Before attacking the IRS offices, Stack burned down his wife's home. While many debated Stack's motives for the arson, Bell said it was likely all part of his anti-government rampage.
"As we pay taxes, we pay taxes on our home as well, and my belief is that the house was part of the government," she said. "He wanted to get rid of what was left."
Bell, who lives in Norway and criticized the American system as "very faulty," said that she hopes "everything" will change in light of her father's attack.
"But Rome was not built in one day. But one small step at a time. One step at a time," she said.
Bell is hardly the first to praise her father's anti-government stance. Within hours of the attack, message boards across the Internet lit up in support of Stack's cause, if not the deadly act itself.
The suicide note got around 20 million hits online before it was taken down at the FBI's request, according to Alex Melen, president and founder of T35, the network service provider for the Web site on which the note was posted.
Melen, 25, said within minutes of taking the note down, the company was "bombarded" with around 3,000 e-mails demanding Stack's words be reposted. Some of the e-mails contained threats against Melen.
"What's funny is most people were pretty much praising him," Melen told ABC News last week.
Several pro-Stack Facebook groups popped in the hours after the attack, garnering hundreds of members and postings on Internet message boards from mainstream to extremist, sites, proclaiming Stack a hero and patriot.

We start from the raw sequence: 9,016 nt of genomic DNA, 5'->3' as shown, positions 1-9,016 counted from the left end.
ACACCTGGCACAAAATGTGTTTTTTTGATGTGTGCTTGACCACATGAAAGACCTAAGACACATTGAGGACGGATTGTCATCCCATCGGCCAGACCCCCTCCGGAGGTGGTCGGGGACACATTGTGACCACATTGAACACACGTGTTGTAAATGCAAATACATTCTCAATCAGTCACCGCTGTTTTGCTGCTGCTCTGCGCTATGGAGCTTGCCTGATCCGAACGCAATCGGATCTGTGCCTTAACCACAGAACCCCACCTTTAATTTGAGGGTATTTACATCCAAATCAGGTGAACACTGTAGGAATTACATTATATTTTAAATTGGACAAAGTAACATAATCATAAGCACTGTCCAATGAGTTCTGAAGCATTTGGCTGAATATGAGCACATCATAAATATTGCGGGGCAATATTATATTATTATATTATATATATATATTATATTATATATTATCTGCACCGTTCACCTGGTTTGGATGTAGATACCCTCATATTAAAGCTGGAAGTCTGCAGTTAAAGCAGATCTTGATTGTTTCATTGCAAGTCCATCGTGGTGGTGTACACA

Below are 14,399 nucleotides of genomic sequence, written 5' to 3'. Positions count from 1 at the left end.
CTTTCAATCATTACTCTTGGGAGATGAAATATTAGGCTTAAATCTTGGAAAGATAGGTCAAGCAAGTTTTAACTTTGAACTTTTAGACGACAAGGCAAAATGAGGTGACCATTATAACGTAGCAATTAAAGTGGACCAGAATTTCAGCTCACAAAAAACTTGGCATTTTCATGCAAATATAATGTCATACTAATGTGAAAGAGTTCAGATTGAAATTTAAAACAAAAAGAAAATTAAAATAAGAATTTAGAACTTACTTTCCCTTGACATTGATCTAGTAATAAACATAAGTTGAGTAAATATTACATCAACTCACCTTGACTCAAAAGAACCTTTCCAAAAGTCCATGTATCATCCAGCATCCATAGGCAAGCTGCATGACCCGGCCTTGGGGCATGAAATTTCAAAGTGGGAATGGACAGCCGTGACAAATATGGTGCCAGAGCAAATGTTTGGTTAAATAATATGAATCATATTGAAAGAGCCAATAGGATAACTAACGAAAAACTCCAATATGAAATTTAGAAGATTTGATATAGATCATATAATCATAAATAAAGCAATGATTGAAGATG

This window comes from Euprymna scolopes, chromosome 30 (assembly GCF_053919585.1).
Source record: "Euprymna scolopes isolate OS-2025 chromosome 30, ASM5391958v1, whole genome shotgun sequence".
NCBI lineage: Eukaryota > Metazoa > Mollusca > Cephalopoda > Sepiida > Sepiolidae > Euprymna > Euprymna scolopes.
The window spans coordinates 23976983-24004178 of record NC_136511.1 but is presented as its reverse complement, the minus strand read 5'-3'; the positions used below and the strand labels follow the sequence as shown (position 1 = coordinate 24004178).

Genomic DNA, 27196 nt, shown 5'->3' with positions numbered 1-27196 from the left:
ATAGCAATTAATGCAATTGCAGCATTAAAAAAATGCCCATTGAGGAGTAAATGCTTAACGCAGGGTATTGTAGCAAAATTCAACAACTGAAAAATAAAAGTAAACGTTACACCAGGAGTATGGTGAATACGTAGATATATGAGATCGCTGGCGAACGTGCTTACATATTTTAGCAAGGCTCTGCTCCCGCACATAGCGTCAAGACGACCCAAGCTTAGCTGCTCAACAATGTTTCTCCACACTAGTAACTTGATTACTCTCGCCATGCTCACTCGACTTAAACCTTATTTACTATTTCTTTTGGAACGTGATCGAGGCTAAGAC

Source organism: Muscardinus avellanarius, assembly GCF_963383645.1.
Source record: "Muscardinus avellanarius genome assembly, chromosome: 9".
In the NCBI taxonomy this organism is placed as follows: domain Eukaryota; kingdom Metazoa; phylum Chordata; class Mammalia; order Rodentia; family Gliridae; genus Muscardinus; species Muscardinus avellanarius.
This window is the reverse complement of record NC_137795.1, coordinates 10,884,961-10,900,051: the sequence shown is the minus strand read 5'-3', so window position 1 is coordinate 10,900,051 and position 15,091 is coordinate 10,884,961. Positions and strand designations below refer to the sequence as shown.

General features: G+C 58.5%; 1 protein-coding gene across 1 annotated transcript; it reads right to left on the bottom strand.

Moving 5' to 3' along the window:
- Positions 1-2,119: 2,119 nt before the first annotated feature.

The positive view of Stack's personal vendetta against the government online is a reflection of what experts are calling an "explosive" growth in the anti-tax, anti-government movement.
"Extremist groups are already aligning behind [Joe Stack], beginning to talk about him as a hero," said Mark Potok, director of the Southern Poverty Law Center, which studies American militia and hate groups. "The growth of those groups has been astounding."
Bob Schulz, founder of the anti-tax group We the People Foundation, said that while he only supports nonviolent protest, he can understand Stack's motives and said it reflects a movement unlike any he's ever seen.
"There's a huge patriot movement," Schulz told ABC News Friday. "I've been doing this kind of work for 30 years. Never have I seen the likes of what's going on now. It's delightful."
Schulz compared Stack's attack to Timothy McVeigh's Oklahoma City bombing, which claimed 168 lives, saying despite the desperation, any violent act harms the movement.
"Anybody that commits a violent act against the government sets things back," Schulz said. "The government uses that as more reason to further clamp down. ... Timothy McVeigh set things back. Joe Stack set things back."
Bell seemed to agree.
"If [Stack] had actually just stood up to the government, [using] freedom of speech and did all he could besides doing what he did -- flying his airplane into a building and burning his house -- I think that would've been more effective," she said. "He stood up to the system. But at the same time, he loved his family. We are at a great loss."